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: Taking the Plunge"> Taking the Plunge

The decision to create a single-instance architecture was made shortly after the seminal 1999 merger between JDS Fitel and Uniphase Corp., which formed the basis of the current company, and JDS Uniphase went live on its hosted Oracle software in May 2000. As new companies were acquired—JDSU was built from more than 40 different mergers and acquisitions—they were brought onto the system in short order. Given the service's steady performance, any initial concerns about such issues as security and performance have long since faded away, says John Abel, the company's director of global information technology.

JDSU has increased the functionality of its hosted systems over time. "Oracle gives us the core backbone of what we need, and we have added complementary systems that are hosted at the same location," says Abel. "We started with the core ERP, and added things like our own, internally built data warehouse." Centralized applications for finance and order processing were added in 2002, concurrent with an upgrade to Oracle 11i. "The upgrade was like flicking a switch—it was completed over a weekend for all our sites at one time," says Abel. "There was no real business downtime."

The partnership with Oracle has endured as JDSU has changed its business processes to accommodate lower-cost, offshore manufacturing and altered its product mix. Along the way, the IT group's business-systems analysts have looked for ways to leverage the hosted system. One example: An analyst suggested that more of the information available online to customer-service representatives be made accessible to the customers themselves; the result was an online order-status function that allows customers to check on the progress of their orders without making a phone call, which means savings for JDSU and faster service for customers.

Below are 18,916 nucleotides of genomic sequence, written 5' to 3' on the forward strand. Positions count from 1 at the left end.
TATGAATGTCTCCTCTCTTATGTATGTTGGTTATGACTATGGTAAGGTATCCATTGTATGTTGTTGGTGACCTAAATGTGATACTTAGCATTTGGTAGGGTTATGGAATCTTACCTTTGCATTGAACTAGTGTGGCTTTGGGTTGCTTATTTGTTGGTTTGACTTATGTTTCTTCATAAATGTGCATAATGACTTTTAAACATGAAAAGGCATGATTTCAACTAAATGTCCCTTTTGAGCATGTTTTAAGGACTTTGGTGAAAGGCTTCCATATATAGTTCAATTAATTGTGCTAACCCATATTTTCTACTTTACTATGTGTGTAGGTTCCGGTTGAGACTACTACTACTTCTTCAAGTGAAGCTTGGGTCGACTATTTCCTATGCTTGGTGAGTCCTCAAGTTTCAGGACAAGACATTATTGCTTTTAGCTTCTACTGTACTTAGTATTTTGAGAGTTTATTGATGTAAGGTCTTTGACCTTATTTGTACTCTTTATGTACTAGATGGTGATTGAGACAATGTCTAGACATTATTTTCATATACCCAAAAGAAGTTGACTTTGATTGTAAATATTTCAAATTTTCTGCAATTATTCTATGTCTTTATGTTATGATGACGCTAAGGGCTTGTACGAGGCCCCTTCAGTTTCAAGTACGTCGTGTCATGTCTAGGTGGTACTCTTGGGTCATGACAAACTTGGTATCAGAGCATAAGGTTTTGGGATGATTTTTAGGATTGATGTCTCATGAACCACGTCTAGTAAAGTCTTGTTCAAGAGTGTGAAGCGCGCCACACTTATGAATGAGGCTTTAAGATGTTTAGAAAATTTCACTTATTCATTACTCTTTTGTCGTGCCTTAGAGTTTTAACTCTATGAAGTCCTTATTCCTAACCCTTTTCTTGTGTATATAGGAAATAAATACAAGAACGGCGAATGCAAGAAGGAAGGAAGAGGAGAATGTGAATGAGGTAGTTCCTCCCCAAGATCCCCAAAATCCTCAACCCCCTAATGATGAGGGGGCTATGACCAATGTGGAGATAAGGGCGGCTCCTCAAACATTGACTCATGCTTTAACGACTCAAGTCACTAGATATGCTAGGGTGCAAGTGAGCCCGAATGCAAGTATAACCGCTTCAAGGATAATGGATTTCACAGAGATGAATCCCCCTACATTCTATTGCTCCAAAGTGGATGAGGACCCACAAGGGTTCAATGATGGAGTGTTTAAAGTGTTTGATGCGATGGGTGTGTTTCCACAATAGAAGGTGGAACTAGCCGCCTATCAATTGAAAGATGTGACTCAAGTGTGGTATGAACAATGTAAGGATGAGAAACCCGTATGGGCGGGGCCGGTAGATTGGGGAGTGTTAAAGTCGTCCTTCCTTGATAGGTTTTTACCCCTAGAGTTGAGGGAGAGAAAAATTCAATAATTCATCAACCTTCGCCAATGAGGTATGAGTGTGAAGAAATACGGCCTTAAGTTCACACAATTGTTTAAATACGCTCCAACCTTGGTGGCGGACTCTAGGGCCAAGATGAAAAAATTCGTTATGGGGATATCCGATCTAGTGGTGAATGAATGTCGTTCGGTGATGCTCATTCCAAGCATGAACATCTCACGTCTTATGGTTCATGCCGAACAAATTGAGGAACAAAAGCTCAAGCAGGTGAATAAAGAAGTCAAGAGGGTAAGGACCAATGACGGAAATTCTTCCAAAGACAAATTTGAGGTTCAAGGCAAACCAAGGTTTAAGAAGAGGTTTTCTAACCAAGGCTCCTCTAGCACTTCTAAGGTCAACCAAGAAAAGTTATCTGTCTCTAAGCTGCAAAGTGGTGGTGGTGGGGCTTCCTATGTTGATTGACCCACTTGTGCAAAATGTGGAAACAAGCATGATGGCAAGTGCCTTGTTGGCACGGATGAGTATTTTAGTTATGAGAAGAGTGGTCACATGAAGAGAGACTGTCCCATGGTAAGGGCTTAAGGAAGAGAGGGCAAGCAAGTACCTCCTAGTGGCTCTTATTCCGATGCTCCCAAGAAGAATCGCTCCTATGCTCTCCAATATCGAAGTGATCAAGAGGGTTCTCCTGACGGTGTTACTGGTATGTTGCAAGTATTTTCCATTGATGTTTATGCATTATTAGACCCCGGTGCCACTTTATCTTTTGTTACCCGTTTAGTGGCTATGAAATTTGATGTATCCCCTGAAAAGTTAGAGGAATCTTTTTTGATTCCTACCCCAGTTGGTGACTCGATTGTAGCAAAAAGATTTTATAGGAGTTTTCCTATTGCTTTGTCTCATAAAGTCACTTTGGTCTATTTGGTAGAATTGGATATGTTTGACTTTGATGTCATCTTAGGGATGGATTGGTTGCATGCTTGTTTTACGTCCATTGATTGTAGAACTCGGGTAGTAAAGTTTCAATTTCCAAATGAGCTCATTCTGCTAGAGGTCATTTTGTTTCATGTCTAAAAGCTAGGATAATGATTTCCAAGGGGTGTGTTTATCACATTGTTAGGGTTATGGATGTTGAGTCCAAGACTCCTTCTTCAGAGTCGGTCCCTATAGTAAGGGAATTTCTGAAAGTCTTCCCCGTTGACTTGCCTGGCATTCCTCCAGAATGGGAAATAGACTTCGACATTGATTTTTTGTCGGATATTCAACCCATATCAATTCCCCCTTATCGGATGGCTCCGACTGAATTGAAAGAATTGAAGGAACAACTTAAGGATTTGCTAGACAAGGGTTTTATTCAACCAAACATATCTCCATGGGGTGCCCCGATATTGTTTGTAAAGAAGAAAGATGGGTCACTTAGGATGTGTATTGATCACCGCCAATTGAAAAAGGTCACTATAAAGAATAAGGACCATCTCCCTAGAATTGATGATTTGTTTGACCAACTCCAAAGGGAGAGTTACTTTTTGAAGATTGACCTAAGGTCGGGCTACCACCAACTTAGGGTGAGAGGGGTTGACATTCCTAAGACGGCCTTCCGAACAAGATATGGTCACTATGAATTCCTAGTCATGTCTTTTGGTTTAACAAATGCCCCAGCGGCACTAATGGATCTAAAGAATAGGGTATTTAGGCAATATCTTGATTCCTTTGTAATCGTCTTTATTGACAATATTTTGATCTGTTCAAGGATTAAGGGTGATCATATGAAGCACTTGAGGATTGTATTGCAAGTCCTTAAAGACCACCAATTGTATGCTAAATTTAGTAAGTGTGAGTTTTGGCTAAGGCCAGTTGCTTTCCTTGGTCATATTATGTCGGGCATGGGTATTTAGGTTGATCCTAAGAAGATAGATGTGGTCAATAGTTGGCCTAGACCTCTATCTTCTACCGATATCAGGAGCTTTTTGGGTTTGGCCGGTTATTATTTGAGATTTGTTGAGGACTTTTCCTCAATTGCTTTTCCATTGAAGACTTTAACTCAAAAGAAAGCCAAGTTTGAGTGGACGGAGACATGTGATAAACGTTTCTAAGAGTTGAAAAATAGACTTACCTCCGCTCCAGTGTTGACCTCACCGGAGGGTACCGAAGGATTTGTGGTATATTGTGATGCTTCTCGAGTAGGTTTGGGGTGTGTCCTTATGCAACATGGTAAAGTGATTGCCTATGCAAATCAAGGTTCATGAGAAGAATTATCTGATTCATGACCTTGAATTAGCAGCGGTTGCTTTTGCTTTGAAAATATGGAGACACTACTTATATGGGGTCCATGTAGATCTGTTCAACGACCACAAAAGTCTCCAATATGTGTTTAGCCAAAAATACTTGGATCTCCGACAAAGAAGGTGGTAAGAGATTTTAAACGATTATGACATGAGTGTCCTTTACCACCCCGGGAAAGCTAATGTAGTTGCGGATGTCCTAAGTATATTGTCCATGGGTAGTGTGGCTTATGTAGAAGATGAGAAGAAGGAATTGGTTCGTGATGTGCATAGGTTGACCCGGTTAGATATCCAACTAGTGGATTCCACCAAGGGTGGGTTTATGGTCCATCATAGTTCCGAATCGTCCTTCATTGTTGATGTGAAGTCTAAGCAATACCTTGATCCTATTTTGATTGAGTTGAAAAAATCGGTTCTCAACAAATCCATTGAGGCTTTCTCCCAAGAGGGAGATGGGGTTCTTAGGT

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Abel's advice for companies considering a move to hosted software is to plan carefully. Switching a major software system to an outsourcing provider can mean making a big transition all at once. "The key is to test, test, test," he says. "Don't do it during your busiest quarter, or at the end of a quarter. Make sure you have enough support coverage to handle issues for the first 60 to 90 days. The goal should be to have things in a steady state before you reach the end of your first quarter."

JDSU will continue to look for ways to outsource software, he says. "We will look at doing more. At this point, we think it's fairly routine."

This article was originally published on 01-05-2005
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